Feminists were up in arms last week when the Supreme Court agreed to hear a challenge against the Obamacare mandate requiring employers to provide contraceptive coverage as part of a standard insurance package (along with
pediatric dental coverage to childless couples; fertility treatment to 60-year-olds and drug rehab to teetotalers). But explains Shikha Dalmia in TIME today, by forcing employers against their religious beliefs, feminists are using unsympathetic means to promote a sympathetic cause. She says:
Men everywhere can walk into a store and buy as many condoms as they want, no questions asked. Likewise, women in Mexico, India and 44 other countries can buy oral contraceptives when they wish. Not so in the United States, even though 99 percent of all sexually experienced American women — and 98 percent of Catholic American women — use some form of birth control. This seems downright bizarre.
Despite such overwhelming demand, a Rasmussen poll released Monday found that only 38 percent of Americans support forcing employers to cover contraceptives— and 51 percent oppose it.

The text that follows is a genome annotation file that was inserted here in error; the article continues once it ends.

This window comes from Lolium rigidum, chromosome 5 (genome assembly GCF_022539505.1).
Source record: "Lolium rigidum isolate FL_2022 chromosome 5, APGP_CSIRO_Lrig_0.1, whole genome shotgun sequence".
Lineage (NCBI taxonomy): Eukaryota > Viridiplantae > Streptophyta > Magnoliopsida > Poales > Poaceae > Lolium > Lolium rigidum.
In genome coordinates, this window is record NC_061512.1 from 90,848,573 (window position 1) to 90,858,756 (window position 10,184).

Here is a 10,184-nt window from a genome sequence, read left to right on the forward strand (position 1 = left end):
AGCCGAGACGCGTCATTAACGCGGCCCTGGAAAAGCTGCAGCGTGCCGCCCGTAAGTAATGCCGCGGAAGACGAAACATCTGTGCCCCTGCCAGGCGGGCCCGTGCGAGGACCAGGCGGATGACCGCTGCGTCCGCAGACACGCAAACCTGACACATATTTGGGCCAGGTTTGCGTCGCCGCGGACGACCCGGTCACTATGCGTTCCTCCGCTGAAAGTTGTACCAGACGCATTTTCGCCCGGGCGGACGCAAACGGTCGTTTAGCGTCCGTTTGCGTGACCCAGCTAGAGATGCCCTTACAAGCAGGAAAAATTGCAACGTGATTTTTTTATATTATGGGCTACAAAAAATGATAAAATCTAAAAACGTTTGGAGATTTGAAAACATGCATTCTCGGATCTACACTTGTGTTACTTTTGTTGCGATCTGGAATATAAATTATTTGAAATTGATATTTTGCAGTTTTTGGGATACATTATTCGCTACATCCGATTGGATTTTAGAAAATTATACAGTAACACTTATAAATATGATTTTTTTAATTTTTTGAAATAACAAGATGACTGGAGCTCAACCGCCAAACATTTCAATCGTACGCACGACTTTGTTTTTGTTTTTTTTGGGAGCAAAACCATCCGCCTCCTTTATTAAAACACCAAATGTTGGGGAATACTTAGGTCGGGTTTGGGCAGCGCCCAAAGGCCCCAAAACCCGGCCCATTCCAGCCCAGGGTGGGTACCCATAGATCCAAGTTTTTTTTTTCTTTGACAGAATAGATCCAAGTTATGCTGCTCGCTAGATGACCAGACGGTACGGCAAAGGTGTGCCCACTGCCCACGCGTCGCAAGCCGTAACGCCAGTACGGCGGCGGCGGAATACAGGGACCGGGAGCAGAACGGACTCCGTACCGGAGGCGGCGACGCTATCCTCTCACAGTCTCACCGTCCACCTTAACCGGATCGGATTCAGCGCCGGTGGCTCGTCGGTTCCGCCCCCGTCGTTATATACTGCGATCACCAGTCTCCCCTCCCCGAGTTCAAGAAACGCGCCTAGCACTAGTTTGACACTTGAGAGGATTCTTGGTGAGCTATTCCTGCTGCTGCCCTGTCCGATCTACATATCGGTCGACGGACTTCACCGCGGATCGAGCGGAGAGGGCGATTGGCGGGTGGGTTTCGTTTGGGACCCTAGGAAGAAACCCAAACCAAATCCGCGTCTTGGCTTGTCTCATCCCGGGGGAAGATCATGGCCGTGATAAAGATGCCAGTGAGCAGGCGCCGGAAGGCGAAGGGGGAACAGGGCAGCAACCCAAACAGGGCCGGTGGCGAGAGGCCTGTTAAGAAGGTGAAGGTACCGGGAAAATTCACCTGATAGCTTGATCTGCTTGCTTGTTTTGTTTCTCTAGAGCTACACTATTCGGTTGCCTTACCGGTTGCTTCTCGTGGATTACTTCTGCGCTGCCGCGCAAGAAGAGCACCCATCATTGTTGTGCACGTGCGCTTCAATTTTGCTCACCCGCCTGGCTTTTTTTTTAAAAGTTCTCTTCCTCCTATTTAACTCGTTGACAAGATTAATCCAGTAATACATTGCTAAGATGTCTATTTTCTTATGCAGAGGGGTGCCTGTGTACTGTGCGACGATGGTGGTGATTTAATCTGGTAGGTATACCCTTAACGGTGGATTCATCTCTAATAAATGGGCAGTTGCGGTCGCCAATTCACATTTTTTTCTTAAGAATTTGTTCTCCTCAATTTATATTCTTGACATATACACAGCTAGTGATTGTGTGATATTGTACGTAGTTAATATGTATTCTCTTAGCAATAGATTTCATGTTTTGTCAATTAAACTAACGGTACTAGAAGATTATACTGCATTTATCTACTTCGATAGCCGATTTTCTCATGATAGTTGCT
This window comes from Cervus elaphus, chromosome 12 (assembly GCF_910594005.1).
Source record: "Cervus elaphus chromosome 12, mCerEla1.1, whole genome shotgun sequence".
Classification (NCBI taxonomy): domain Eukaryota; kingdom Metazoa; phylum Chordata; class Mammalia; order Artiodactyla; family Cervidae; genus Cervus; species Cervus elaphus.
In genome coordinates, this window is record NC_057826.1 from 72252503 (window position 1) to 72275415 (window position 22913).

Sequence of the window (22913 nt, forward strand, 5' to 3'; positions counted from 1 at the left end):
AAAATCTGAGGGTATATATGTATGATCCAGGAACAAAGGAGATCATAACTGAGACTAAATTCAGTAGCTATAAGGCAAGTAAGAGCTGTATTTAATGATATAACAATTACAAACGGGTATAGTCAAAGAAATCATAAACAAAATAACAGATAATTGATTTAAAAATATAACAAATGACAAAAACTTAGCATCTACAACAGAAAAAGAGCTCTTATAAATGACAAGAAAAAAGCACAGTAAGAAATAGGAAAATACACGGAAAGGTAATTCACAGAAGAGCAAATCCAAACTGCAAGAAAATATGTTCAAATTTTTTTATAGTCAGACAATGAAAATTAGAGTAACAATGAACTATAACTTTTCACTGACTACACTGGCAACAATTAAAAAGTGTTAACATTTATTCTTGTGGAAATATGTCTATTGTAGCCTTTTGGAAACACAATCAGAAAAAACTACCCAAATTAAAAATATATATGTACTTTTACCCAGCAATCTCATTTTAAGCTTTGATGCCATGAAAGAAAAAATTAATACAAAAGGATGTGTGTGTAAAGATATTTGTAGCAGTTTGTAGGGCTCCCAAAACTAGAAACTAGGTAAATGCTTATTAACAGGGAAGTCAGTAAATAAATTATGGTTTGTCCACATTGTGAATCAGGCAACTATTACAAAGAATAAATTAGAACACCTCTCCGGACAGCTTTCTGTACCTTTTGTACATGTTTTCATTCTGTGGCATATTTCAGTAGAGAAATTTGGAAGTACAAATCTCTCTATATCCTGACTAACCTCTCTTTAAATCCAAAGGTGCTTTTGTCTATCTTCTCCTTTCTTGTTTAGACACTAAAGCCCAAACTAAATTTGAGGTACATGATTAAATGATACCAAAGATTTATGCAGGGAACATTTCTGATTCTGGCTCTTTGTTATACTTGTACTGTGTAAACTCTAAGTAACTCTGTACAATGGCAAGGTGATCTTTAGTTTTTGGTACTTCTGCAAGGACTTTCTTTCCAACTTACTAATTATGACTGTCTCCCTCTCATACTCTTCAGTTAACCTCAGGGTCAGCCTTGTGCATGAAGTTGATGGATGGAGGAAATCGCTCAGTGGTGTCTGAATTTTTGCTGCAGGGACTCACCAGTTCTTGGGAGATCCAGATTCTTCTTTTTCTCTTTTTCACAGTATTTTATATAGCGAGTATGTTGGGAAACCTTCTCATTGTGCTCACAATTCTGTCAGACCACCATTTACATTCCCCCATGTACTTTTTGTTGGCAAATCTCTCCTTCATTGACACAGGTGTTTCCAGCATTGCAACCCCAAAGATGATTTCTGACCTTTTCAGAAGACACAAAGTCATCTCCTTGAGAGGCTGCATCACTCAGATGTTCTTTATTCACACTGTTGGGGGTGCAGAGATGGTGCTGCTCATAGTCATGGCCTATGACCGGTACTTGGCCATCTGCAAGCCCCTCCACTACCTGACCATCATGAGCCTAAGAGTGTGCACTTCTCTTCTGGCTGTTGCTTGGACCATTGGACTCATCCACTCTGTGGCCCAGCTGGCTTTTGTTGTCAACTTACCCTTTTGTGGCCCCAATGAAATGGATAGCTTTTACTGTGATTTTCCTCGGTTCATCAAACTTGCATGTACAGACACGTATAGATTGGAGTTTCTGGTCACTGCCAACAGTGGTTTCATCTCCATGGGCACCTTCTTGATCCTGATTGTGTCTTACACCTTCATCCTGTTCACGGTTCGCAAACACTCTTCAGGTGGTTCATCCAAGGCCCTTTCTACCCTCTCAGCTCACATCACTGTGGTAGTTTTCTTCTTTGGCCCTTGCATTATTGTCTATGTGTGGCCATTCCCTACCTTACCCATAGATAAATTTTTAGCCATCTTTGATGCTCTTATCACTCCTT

Feminists claim that such attitudes stem from "sexism," "misogyny" and a "fear of women's sexuality." But if that were the case, 90 percent of Americans wouldn't say that birth control is "morally acceptable." What feminists don't seem to get is that there is something problematic about making one person's access to contraception contingent on trampling on another person's religion…
The only reason American women need insurance coverage for contraception is because they can't buy birth control pills without a prescription—which doctors won't hand them without an annual exam.
Doctors don't require the exam because the pill is unsafe or requires medical supervision. No. It is a way to keep their clinics busy and their bank balances flush — and use women's own biology against them to make them do the medical establishment's bidding because, you know, women are too stupid to be trusted with their own health. That's the real sexism.
So if feminists were smart, they wouldn't cast this issue in terms women's rights versus religious rights.
That'll turn it into a lose-lose proposition. Medical paternalism is a far bigger threat to women's reproductive choices than religious zealotry. Focusing on the first will do more to give women control over their bodies— including the female employees of Hobby Lobby — than a pitched battle against the second.
Go here to read the whole thing.